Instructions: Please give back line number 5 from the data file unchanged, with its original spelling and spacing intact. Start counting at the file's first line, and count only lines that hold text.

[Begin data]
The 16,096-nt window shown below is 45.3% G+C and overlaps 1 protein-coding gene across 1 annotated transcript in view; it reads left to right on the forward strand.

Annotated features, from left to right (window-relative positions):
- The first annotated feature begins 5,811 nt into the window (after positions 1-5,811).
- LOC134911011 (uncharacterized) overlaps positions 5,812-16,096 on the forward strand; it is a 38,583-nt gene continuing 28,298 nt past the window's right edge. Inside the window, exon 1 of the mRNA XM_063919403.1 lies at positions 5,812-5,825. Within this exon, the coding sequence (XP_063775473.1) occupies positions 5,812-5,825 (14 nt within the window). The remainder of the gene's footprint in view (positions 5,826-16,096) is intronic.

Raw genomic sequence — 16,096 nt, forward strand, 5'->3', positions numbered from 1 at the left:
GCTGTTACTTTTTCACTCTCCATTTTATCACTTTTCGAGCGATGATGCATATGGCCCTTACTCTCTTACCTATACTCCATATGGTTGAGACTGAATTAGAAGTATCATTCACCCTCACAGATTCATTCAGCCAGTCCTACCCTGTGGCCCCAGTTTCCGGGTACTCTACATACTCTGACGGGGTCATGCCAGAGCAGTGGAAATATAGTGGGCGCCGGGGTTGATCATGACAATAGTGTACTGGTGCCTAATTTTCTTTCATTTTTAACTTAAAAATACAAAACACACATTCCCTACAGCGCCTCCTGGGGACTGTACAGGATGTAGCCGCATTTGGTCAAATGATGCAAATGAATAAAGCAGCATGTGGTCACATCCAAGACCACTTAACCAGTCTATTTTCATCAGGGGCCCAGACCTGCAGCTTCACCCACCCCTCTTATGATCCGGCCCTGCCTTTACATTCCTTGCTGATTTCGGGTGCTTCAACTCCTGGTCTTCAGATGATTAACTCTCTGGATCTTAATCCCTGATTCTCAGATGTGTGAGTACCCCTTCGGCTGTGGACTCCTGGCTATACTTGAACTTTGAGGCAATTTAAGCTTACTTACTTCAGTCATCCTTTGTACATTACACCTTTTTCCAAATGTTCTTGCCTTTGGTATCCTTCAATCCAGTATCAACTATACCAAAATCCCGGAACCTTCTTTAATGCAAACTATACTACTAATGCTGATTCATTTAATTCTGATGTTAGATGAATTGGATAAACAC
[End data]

Raw genomic sequence — 16,096 nt, forward strand, 5'->3', positions numbered from 1 at the left: